PS – A warm thank you to a special friend for a great bottle of wine.

Frères Grosjean Petite Arvine 2008

Frères Grosjean Petite Arvine 2008

grosjean-petite-arvine-2008This past year, I have many times found myself reaching for the unique and unpretentious wines of Italy’s Valle d’Aosta. One Valle d’Aosta producer whose bottles I am always happy to encounter on the retail shelf is Frères Grosjean, exactly because I know I am in for just such a treat.

Tasting Notes:

Frères Grosjean’s Petite Arvine 2008 filled me with emotional impressions of nature unspoiled, of grassy meadows, mountain streams and wild herbs. A nostalgic finish brought to mind thoughts of home and bowls of sliced pears covered with honey and crushed almonds.

Food Pairing Suggestions:

I enjoyed this wonderful bottle with family members as we ate slices of prosciutto and Emmenthaler cheese, followed by herbed chicken sausages, good potato salad and mango barley salsa.

When pairing this wine with food, I recommend playing to its rich and complex palate, bright minerality and citrus notes.

You can read more about Frères Grosjean on Vintrospective here


Danilo Thomain Enfer D’Arvier 2008

Danilo Thomain Enfer D’Arvier 2008

I lay out loden-green woolen trousers and shirt, purchased at a second-hand shop. In the corner, carbon fiber hiking poles stand ready.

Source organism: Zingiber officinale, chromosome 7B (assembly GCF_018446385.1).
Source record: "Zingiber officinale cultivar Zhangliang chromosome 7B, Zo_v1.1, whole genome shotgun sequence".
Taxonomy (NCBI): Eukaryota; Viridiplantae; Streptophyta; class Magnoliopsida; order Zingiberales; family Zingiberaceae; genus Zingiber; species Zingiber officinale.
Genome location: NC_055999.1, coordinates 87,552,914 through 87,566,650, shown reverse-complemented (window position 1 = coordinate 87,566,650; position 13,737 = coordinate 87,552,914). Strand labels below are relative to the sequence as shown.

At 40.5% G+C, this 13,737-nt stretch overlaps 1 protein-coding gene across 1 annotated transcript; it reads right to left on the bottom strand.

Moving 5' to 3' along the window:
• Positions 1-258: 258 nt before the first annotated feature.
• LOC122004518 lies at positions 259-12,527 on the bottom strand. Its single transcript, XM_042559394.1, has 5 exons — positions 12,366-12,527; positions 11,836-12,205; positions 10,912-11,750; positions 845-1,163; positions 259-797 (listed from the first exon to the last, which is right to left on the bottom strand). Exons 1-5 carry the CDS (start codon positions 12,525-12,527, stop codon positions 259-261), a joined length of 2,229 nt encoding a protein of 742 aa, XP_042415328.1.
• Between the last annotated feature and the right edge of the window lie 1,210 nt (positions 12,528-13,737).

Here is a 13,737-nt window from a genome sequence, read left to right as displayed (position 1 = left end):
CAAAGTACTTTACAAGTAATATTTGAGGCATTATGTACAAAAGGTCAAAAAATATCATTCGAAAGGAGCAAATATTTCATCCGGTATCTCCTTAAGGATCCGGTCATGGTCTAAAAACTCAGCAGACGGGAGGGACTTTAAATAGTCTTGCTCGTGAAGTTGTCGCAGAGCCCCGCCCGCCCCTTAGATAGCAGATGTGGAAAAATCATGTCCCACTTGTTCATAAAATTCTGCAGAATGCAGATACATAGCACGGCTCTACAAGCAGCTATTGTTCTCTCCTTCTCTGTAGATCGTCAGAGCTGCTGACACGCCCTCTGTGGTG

Backpack: Emmenthaler cheese; mountain bread; prosciutto di San Daniele; mineral water; Danilo Thomain Enfer d’Arvier 2008.

Word of the day: Up. Up, until the trees are below and the view opens to 50 clear miles in every direction. Sunny now. Stop: time for lunch.

danilo-thomain-enfer-darvier-2008Luckily, this wonderfully refreshing red, produced by Danilo Thomain from a tiny production area near Avier in Italy’s Vallee D’Aoste, is just as refreshing at table – or on the sofa – as it is on a good day of hiking 😉

The French word Enfer, or Hell, translates here as Hell of Arvier, referring to the area’s high solar exposure and intense summer heat trapped by mountain peaks.

Made from Petit Rouge, this high altitude red won me over with its spicy, sporting freshness. Lovers of Beaujolais are certain to appreciate this one.

Tasting Notes / Impresssions:

Medium ruby with purple highlights. Bright, clear, essential aromas of mixed berries, bracing scents of floral rose and spice. Honest and uncomplicated on the palate, the wine is round and velvety-soft in the mouth, good body. Hints of medicinal mountain herb on the finish. Exhilarating and delicious.

Food Pairing Suggestions:

Meats: chicken, turkey, duck, veal; cured meats; try thin, pan-fried veal cutlet topped with melted Fontina cheese; Stews: try a hearty bread stew layered with shredded cabbage, ham, and Fontina cheese. Polenta: in casserole with cabbage, carrots and pork, served with butter and Parmigiano; Vegetarian: Alpine fondue; bread and cheese soup; spinach and rice soup, broth enriched with egg; Cheeses: Fontina, Emmenthaler, Appenzeller


Pavese Ermes Blanc de Morgex et de la Salle 2008

Pavese Ermes Blanc de Morgex et de la Salle 2008, DOC

Liquid…is a substance that flows and takes on the form of its container.*

The liquid known as Pavese Ermes Blanc de Morgex et de la Salle flows through my senses. Smooth-spoken and talkative, it tells a mountain story, buzzing through my human form with impressions of nature’s purity, mountain air, alpine flowers, and a brightness one finds in the quality of light at higher altitudes.